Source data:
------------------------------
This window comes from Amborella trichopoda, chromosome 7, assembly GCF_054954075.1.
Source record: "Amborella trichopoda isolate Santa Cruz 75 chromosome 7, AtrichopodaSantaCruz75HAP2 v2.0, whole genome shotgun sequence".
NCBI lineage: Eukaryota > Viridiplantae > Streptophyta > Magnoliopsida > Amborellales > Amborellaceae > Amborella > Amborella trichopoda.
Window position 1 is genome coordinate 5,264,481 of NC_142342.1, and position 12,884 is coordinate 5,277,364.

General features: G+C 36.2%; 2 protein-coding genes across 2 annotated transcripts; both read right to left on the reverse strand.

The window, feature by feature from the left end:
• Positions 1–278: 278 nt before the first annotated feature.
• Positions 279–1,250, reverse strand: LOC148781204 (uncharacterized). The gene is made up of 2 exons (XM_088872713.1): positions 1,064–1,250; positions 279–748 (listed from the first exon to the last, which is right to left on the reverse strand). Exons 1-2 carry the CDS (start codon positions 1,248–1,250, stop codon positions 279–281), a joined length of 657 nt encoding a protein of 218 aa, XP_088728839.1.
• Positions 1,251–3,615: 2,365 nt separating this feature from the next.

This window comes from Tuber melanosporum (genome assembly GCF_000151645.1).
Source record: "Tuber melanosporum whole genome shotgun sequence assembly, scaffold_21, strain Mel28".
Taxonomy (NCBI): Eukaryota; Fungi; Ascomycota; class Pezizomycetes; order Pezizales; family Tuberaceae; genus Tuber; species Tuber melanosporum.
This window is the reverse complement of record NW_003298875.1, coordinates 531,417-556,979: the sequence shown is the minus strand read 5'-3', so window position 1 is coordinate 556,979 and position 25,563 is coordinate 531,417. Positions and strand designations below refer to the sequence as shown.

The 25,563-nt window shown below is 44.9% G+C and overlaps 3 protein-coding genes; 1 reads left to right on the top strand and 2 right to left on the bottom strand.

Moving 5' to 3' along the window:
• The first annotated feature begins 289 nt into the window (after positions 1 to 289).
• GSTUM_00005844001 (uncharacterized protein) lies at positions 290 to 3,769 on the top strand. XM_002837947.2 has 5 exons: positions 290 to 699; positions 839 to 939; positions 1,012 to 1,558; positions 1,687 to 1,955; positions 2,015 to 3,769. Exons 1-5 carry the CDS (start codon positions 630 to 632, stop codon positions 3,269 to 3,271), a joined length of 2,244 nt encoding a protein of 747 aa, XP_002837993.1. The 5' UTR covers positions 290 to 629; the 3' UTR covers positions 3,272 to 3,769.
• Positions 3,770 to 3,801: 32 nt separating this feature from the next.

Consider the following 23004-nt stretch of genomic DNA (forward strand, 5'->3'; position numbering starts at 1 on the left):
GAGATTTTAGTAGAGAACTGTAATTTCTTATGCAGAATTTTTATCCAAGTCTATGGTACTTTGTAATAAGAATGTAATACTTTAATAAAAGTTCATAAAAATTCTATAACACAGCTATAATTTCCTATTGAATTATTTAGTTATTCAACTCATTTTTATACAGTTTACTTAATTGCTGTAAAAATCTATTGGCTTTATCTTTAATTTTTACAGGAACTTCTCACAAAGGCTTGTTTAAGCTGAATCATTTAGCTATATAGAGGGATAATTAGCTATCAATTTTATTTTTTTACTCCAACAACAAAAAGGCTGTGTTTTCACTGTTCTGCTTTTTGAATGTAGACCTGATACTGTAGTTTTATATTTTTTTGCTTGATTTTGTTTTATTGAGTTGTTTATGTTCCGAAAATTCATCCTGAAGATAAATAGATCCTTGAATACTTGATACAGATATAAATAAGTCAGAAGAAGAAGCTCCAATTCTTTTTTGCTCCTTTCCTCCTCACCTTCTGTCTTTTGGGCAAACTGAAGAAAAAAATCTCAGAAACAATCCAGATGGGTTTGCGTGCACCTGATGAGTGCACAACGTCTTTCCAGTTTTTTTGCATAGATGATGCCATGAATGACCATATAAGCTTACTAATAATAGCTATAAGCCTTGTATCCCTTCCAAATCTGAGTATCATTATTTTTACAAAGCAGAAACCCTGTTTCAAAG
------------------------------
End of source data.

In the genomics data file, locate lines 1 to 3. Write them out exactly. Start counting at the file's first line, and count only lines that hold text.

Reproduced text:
This window comes from Amborella trichopoda, chromosome 7, assembly GCF_054954075.1.
Source record: "Amborella trichopoda isolate Santa Cruz 75 chromosome 7, AtrichopodaSantaCruz75HAP2 v2.0, whole genome shotgun sequence".
NCBI lineage: Eukaryota > Viridiplantae > Streptophyta > Magnoliopsida > Amborellales > Amborellaceae > Amborella > Amborella trichopoda.